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'Give it a go: you won't regret it'

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For English-born and trained midwife Joan Cummins, the lure of adventure and the opportunity to refine her craft brought her to Western Australia more than 20 years go.

Joan – who is now the Clinical Nurse Manager and a practising midwife at Kununurra Hospital in Western Australia’s far north Kimberley region - says coming to Western Australia was one of the best decisions of her life. 

“I was a typical English girl, looking for adventure,” she said.

“After training as a midwife in England’s northern provincial hospitals and working as a homebirth midwife, I made the decision at age 27 to work overseas for nursing agencies in England, Europe, Canada and Australia,” she said.

“I was working in Perth, the capital of Western Australia, when I decided that a country post might enable me to use my craft more.”

“So I worked as a midwife in Derby, as the Director of Nursing at Halls Creek - where I met my husband - and eventually settled in Kununurra, which I have now called home for 20 years. It was – and still is – an amazing adventure.”

Joan said she loved working in a small remote hospital because of the huge variety in her work and the tightknit supportive team.

“As a midwife in Kununurra, I not only get to see mothers and babies, but I end up having involvement in treating the whole family,” she said.

“There is more opportunity to practice your craft in a small or remote hospital”

“I have also established midwifery-led clinics which enables our midwives to do antenatal and postnatal work in remote areas, such as Aboriginal communities in the desert.

“Hospital-based nurses can sometimes have blinkers on to what is going on in the community but our midwives know what is going on because they are out there.

“There is more opportunity to practice your craft in a small or remote hospital.”

Joan said midwives at Kununurra Hospital worked in a team with GP obstetricians, and were given a lot of decision-making capacity.

Kununurra is a town of about 7000 people situated in among the scenic hills and ranges of the far north-east Kimberley region of Western Australia, famous for its connection with the Ord River.

Joan – now considered one of Kununurra’s “long-time residents” wasn’t shy in singing the praises of her adopted hometown.

“Kununurra is an amazing place to live. Whatever your interests, there is an activity or a group for you,” she said.  

“At the hospital, newcomers are usually invited 4-wheel driving or to a backyard BBQ almost as soon as they arrive and there is a lot of movement in the community. It is a dynamic place.”

For Joan, the closeness and community spirit in the small town meant it was the perfect environment to raise her three children – who are now all at university in Perth.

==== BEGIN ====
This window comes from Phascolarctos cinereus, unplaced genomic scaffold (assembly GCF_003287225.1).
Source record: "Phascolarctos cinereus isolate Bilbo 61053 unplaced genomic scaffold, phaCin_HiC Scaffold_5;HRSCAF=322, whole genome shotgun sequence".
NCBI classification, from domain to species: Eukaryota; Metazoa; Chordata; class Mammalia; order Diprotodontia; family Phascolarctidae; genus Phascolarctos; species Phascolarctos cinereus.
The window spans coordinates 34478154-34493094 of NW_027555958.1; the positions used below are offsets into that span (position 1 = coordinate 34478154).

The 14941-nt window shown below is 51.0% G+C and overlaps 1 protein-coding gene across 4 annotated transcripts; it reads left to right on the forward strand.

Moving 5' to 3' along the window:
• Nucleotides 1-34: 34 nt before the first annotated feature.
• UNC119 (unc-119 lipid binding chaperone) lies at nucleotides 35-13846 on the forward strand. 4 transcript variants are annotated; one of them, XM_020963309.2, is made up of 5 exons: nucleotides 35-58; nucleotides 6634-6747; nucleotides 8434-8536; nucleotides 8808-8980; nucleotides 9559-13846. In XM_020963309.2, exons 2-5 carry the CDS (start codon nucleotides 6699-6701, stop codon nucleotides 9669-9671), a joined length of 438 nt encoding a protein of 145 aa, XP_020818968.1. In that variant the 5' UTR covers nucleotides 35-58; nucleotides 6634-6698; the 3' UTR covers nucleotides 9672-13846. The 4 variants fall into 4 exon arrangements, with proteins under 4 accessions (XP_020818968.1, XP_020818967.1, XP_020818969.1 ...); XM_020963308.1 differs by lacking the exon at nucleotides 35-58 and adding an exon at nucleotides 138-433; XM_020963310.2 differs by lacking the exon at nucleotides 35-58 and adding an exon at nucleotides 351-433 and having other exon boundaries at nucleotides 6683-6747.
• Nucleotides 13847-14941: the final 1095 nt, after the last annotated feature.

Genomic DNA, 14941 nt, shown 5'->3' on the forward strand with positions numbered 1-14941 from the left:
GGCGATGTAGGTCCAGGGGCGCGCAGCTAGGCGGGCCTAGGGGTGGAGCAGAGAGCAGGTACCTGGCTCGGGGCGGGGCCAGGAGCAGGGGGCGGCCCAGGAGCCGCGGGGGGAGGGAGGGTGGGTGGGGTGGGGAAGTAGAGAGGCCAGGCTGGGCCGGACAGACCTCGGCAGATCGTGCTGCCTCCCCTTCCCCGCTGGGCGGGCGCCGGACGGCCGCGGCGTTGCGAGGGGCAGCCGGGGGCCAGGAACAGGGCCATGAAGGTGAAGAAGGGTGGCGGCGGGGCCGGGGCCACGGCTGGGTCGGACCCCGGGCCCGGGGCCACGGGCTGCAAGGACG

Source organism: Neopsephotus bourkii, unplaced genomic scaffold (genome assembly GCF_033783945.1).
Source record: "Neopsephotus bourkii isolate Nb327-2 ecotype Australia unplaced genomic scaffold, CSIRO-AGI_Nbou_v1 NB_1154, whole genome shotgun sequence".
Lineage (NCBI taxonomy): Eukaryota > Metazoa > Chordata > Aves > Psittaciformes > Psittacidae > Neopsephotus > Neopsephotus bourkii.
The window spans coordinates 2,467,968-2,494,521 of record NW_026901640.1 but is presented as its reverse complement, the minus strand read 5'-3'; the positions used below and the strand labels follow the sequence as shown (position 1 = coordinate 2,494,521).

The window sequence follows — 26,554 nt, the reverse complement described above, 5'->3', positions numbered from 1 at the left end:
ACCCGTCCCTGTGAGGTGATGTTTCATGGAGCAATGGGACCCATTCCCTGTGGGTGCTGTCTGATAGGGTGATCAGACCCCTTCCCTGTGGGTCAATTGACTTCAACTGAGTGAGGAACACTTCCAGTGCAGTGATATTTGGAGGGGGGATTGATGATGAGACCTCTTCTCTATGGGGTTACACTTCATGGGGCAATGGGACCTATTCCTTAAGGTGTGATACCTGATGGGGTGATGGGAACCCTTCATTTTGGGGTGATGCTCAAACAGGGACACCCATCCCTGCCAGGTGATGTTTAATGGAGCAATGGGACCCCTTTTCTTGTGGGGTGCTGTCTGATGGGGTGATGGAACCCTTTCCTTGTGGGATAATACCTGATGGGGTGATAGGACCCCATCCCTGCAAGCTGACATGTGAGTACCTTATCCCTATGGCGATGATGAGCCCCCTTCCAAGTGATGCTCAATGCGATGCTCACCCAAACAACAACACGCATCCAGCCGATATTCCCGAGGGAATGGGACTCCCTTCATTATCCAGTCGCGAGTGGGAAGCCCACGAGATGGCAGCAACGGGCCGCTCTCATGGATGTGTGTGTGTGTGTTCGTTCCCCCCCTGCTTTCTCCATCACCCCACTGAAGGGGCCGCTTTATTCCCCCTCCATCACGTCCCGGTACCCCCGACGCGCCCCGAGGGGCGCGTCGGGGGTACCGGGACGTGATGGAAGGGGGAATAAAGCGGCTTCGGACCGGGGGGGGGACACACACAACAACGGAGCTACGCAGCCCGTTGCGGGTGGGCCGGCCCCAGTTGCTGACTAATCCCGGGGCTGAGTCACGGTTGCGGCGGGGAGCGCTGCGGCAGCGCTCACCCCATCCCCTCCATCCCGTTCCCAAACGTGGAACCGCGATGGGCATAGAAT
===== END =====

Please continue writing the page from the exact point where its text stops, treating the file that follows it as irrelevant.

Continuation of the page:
“Newcomers are usually invited 4-wheel driving or to a backyard BBQ almost as soon as they arrive”

“When kids were little, they would get out of school, which is just around the corner from the hospital, and sit in the hospital waiting room for a half an hour until I finished work,” she said.

“There is a strong family element in Kununurra - we have seven nurses on maternity leave at the moment – and 50 per cent met their men here!”

Joan said even the Australian girls who came to Kununurra found that it was different to working in any other place.

WA Health is looking to recruit qualified and experienced nurses and midwives to meet growing demand in the health system, with experience in the following areas of specialty; maternity, neonates, emergency, intensive care, coronary care, peri-operative, mental health, paediatric oncology and rural and remote nursing.

WA Health advises nurses against moving to Australia without having their registration granted and a firm job offer in place.

It will only offer employment to people who have met the registration requirements and have the in-demand experience and skills.

While some nurses and midwives from overseas have experienced issues with registration, any risk can be reduced by registering your interest through the WA Health International Workforce Supply Bureau rather than going independently or via recruitment agencies.

For further information about nursing and midwifery opportunities in WA, go to and follow the Migration -Opportunities for Health Professionals links.  Or you can email your enquiries to

For further encouragement, listen to Joan.

“Give it a go. You won’t regret it,” she said.

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